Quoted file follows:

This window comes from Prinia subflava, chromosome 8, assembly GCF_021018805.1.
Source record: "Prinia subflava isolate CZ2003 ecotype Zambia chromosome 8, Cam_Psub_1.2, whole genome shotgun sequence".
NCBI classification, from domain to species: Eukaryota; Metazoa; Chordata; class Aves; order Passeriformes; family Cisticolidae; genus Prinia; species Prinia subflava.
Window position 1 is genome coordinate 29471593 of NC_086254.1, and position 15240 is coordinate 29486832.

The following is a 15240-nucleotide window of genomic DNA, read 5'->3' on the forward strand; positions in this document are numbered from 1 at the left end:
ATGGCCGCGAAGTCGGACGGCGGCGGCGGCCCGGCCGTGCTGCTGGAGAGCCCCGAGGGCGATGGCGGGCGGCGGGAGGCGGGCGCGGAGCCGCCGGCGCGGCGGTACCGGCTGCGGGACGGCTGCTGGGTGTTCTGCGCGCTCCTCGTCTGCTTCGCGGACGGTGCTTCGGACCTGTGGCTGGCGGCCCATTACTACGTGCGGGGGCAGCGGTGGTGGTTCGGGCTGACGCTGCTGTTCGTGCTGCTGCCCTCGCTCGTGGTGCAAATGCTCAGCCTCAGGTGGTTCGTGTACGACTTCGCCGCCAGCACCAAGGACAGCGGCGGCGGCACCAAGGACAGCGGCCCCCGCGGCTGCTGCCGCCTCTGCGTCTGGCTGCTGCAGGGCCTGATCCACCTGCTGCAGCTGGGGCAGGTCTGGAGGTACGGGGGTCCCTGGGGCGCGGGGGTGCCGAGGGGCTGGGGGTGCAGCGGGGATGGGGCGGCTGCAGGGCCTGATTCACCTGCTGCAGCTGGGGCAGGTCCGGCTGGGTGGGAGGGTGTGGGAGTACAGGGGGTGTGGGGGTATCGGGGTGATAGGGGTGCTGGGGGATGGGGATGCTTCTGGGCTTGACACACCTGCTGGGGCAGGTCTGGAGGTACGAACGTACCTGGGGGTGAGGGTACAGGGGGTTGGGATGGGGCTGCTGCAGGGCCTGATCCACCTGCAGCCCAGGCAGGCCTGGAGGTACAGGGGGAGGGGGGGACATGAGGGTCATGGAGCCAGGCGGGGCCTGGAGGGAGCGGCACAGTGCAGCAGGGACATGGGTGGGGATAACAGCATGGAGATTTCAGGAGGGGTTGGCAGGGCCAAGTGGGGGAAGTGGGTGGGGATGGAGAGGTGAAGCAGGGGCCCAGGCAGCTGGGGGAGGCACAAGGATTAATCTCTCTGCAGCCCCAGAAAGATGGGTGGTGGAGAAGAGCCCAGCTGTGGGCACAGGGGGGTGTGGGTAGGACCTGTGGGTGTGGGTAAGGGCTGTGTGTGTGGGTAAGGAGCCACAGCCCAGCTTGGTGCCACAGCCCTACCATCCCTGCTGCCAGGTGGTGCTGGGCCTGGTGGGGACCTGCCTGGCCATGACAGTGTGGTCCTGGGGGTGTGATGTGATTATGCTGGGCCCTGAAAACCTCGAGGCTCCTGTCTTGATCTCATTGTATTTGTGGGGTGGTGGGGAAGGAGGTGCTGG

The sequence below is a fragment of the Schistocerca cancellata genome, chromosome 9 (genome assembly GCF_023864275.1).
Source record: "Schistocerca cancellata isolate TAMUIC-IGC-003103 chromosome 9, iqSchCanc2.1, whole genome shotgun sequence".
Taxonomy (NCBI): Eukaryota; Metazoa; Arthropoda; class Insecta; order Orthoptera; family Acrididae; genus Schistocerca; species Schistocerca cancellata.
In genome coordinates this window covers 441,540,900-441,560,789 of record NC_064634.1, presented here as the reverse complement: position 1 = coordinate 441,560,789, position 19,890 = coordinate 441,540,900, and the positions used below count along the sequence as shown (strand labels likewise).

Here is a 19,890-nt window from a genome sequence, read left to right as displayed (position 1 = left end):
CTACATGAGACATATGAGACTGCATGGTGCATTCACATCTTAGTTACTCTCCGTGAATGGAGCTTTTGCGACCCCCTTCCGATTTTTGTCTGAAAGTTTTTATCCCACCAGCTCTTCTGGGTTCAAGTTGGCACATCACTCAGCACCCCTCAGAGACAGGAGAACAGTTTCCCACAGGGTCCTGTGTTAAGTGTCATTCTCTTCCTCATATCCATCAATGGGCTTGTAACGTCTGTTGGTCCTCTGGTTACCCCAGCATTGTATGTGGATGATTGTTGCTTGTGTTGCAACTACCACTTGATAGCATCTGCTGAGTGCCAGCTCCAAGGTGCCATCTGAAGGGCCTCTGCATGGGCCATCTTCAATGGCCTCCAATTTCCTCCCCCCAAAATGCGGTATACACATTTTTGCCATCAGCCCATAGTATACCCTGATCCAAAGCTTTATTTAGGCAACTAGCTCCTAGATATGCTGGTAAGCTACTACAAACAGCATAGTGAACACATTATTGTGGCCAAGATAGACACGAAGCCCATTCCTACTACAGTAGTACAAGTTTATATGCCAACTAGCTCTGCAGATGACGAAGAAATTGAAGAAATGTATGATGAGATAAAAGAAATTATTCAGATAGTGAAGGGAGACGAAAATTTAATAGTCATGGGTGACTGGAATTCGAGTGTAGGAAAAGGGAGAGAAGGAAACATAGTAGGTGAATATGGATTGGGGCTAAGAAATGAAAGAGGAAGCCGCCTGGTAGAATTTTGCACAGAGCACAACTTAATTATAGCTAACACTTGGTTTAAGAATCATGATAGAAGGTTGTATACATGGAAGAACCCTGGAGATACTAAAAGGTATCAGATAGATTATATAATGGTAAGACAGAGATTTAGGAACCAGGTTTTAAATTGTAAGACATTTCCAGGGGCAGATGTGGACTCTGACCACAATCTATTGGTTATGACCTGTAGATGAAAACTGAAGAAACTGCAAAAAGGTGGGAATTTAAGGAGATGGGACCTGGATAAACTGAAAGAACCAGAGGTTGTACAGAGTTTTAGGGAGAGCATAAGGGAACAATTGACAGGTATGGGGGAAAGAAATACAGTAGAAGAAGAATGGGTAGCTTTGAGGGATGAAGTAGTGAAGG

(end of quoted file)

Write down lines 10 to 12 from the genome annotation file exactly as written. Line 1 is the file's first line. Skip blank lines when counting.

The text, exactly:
In genome coordinates this window covers 441,540,900-441,560,789 of record NC_064634.1, presented here as the reverse complement: position 1 = coordinate 441,560,789, position 19,890 = coordinate 441,540,900, and the positions used below count along the sequence as shown (strand labels likewise).

Here is a 19,890-nt window from a genome sequence, read left to right as displayed (position 1 = left end):
CTACATGAGACATATGAGACTGCATGGTGCATTCACATCTTAGTTACTCTCCGTGAATGGAGCTTTTGCGACCCCCTTCCGATTTTTGTCTGAAAGTTTTTATCCCACCAGCTCTTCTGGGTTCAAGTTGGCACATCACTCAGCACCCCTCAGAGACAGGAGAACAGTTTCCCACAGGGTCCTGTGTTAAGTGTCATTCTCTTCCTCATATCCATCAATGGGCTTGTAACGTCTGTTGGTCCTCTGGTTACCCCAGCATTGTATGTGGATGATTGTTGCTTGTGTTGCAACTACCACTTGATAGCATCTGCTGAGTGCCAGCTCCAAGGTGCCATCTGAAGGGCCTCTGCATGGGCCATCTTCAATGGCCTCCAATTTCCTCCCCCCAAAATGCGGTATACACATTTTTGCCATCAGCCCATAGTATACCCTGATCCAAAGCTTTATTTAGGCAACTAGCTCCTAGATATGCTGGTAAGCTACTACAAACAGCATAGTGAACACATTATTGTGGCCAAGATAGACACGAAGCCCATTCCTACTACAGTAGTACAAGTTTATATGCCAACTAGCTCTGCAGATGACGAAGAAATTGAAGAAATGTATGATGAGATAAAAGAAATTATTCAGATAGTGAAGGGAGACGAAAATTTAATAGTCATGGGTGACTGGAATTCGAGTGTAGGAAAAGGGAGAGAAGGAAACATAGTAGGTGAATATGGATTGGGGCTAAGAAATGAAAGAGGAAGCCGCCTGGTAGAATTTTGCACAGAGCACAACTTAATTATAGCTAACACTTGGTTTAAGAATCATGATAGAAGGTTGTATACATGGAAGAACCCTGGAGATACTAAAAGGTATCAGATAGATTATATAATGGTAAGACAGAGATTTAGGAACCAGGTTTTAAATTGTAAGACATTTCCAGGGGCAGATGTGGACTCTGACCACAATCTATTGGTTATGACCTGTAGATGAAAACTGAAGAAACTGCAAAAAGGTGGGAATTTAAGGAGATGGGACCTGGATAAACTGAAAGAACCAGAGGTTGTACAGAGTTTTAGGGAGAGCATAAGGGAACAATTGACAGGTATGGGGGAAAGAAATACAGTAGAAGAAGAATGGGTAGCTTTGAGGGATGAAGTAGTGAAGG